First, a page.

If you're reading this post, then it's most probable that you're a fellow Hiver of mine. You have seen with your own eyes, how the blockchain technology and cryptocurrencies have grown in just over a decade. I think it's safe to use a word revolution here: the changes so big and so radical, that are bound to crush the current economical and even social system. It's just a matter of time.
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You see, time is the key, everything is bound by it and happens within it. Every change, whether evolutionary or revolutionary, takes some time. We humans tend to think about time as a linear phenomenon, and although it arguably is a linear phenomenon—at least from the physical point of view—it is far from linear when it comes to our perception of it.
I bet you know that feeling, that as you get older, the time seems to accelerate. You recall your childhood and those days feel like they were weeks. You woke up to days which were full of opportunities, chances of doing and learning something new, days which were long and the time seemed endless. Maybe you even had times, where you wondered how it will be to be an adult—but it seemed so far in the future, that it may as well never come. But as you get older, the days pass ever as quickly, especially that for most of us every day means the same: you wake up in the morning and spend at least a few good hours in your job. There's also a lot of things to do after it: do some shopping, clean up the house, visit a doctor... Sun just went up and it now it's ready to hide again after that hill—if only you could catch it...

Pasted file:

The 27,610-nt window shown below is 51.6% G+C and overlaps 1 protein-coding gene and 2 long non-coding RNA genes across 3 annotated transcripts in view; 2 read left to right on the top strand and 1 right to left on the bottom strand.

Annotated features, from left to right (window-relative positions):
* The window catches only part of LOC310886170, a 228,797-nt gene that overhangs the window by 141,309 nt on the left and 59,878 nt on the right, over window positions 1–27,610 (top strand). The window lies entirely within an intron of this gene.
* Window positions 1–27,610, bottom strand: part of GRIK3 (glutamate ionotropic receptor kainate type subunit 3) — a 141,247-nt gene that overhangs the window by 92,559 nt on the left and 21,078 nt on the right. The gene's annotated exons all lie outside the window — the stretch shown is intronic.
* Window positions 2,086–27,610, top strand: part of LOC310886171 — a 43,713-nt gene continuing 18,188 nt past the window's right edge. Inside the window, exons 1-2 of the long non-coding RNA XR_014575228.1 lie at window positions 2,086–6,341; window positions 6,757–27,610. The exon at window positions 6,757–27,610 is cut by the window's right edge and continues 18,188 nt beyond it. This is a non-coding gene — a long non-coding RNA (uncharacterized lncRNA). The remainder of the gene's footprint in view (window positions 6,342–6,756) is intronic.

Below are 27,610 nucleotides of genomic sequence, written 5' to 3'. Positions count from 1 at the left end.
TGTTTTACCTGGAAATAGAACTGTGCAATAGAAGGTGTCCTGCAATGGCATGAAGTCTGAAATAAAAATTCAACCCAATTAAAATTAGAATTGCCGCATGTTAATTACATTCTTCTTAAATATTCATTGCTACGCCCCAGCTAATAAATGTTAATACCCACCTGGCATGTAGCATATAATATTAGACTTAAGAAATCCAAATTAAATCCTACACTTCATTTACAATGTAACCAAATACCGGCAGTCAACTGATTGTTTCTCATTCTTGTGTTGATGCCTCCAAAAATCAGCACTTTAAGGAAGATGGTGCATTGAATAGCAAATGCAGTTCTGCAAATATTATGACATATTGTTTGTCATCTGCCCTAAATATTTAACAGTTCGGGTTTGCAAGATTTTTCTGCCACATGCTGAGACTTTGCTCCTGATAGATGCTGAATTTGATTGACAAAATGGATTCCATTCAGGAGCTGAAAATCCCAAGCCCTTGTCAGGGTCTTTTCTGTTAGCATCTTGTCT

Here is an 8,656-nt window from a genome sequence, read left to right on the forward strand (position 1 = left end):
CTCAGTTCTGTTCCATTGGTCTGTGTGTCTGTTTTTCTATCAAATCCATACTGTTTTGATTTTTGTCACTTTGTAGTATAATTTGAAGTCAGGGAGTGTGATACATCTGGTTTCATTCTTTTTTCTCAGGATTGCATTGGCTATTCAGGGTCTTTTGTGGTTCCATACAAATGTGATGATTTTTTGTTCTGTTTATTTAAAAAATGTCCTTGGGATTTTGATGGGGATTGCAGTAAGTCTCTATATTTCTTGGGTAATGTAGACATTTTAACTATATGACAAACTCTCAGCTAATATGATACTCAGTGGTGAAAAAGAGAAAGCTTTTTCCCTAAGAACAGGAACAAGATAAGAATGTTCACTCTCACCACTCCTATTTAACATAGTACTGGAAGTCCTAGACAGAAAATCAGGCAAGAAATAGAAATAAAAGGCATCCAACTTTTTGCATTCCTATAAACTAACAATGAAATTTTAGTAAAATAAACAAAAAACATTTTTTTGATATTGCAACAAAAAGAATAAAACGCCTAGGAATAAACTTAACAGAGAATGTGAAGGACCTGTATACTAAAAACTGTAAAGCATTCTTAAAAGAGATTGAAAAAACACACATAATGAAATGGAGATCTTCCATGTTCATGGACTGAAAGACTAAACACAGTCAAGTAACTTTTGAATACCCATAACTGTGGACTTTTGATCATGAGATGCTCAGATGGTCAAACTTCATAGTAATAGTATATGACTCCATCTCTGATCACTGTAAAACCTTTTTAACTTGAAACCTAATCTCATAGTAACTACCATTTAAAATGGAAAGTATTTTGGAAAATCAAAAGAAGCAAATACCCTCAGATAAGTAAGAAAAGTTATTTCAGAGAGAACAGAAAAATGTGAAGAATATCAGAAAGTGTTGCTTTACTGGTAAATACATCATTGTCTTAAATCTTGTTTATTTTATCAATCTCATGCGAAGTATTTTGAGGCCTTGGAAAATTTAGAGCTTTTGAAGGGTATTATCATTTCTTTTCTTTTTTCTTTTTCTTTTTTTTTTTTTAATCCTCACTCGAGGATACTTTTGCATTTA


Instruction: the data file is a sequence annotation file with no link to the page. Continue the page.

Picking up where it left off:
It's a song which I look onto now with some distance, but it still rings that nostalgic bell.
There are many theories about why our perception of time is skewed so that it seems to accelerate as we get older. One of the most known of these theories proposes that we feel the time by unique and emotionally intense events that happen in time. One day of your childhood is so stuffed with new experiences, that a whole month of your adult life would probably come out pale in comparison. Generally, the more unique and important events happen, the longer the time period in which they happened seems. Stanford Encyclopedia of Philosophy has a great article called The Experience and Perception of Time, where you can read more about time as a phenomenon and our perception of it.